11. Kilby, when you say “I don’t think you missed anything,” you forget that in a couple of months I’m going to be watching the Salina Stockade play.

    So clearly my standards are not very high.

  12. Looking at that list Shrug posted, I’d say Wikipedia is cheating a little bit. A good chunk of those players are the children of American servicemen who were stationed in Germany. Most of the rest were born in the 19th century, during a period of heavy German migration to the US. I didn’t see anybody who would be the equivalent of, say, Dirk Nowitzki.

    Poking around in some of the club rosters, there do seem to be a couple of Americans (and a whole lot of Spaniards, oddly) on some of the teams, so maybe it’s a bit like European basketball.

  13. It’s not necessary to check the league rosters to see whether there are any Germans present. All you have to do is read the (German) sports headlines. If there is a German anywhere in a North American league, that team’s results get at least occasional commentary. Other than that, all you can find (at best) are the scores. For German sports reporting, the NBA consists of “Dallas” (meaning “Nowitzki”), sometimes Atlanta (“Schröder”), and 30 anonymous teams. Hockey is a little better (because there are more Germans in the league), but it still boils down to Edmonton, Washington, NYC, and then “the rest”.

  14. Bill, the logo is what you found as WTF? There are so many other questions. Why would you name the team after a kind of building? What’s next, the Edmonton Edifice? Oklahoma Office? Louisville Library? Wouldn’t Leavenworth be a better place in Kansas for a team called the “Stockade”? Why did the Can-Am league agree to this arrangement when they have an even number of teams? Do people in the Can-Am area even know where Salina is? What players are going to join a team for three weeks of play? And, most importantly, how does the owner plan to make money? (The owner of our local American Association team claims that he’s never made money even though sellouts were routine for a good decade at least.) Is this like one of those college games like where Appalachian State gets paid by Michigan to visit and lose?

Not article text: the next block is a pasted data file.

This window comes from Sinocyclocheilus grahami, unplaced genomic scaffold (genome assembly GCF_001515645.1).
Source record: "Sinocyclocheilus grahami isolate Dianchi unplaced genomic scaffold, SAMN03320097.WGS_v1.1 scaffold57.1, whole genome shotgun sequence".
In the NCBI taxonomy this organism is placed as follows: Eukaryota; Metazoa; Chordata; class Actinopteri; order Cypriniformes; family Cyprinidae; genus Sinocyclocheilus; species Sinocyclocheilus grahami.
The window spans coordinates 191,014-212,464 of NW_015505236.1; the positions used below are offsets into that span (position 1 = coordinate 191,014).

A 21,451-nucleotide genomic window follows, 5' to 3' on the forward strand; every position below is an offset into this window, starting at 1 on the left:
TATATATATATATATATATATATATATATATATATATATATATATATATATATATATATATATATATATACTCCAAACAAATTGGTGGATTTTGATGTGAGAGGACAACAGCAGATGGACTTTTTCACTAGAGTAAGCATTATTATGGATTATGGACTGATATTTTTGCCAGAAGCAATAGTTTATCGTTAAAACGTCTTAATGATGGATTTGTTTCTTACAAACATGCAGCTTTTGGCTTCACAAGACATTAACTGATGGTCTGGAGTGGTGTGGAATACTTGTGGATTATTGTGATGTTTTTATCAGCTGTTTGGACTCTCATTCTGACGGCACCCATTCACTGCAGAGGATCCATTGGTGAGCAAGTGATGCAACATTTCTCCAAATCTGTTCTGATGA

15. At the start of every league season, the local paper publishes a list of “Oregon” players. Now, what makes a player worthy of inclusion on the list is, shall we say, very broad. It includes people who grew up here, played all their youth sports here, and then went on to success. It includes people who were born here, but then moved elsewhere and began their sports career there and never actually played their sport here. And it includes people who are from somewhere else, but played for one of the colleges here. For hockey only, it also includes players who played major-junior hockey here (hockey fans know what I’m talking about) because otherwise the list would be VERY short… there just isn’t a long, proud history of hockey here because the ponds and lakes stay liquid all winter. There is a famous figure skater from around here, but her “home” rink was paved over and she no longer resides in the state.

    On the other hand, I am told that the Seattle Mariners became “the” American major league team in Japan, despite their record of futility, because that’s the team that Ichiro Suzuki played for, until it wasn’t.

  16. James Pollock-

    Ichiro just signed again to play another season with Seattle, so I guess the Japanese fans will have to dust off their old Mariners’ hats.

    Actually, the Japanese connection to the Mariners is much deeper: until just a few years ago, Nintendo held majority ownership of the club.

  17. ” why do I have to pay foreign taxes on the stocks I own?”

    Because you own foreign stocks, would be my guess. You don’t own any NOA stock because NOA (Nintendo of America) is closely-held, and not publicly-traded. NOA was originally based in NY, so they’re probably incorporated in NY, too.

  18. Right, I own Nintendo stocks, a foreign company. So when you say technically Nintendo is an American company, you mean Nintendo of America, which isn’t really such a shocking fact or even really much of a technicality.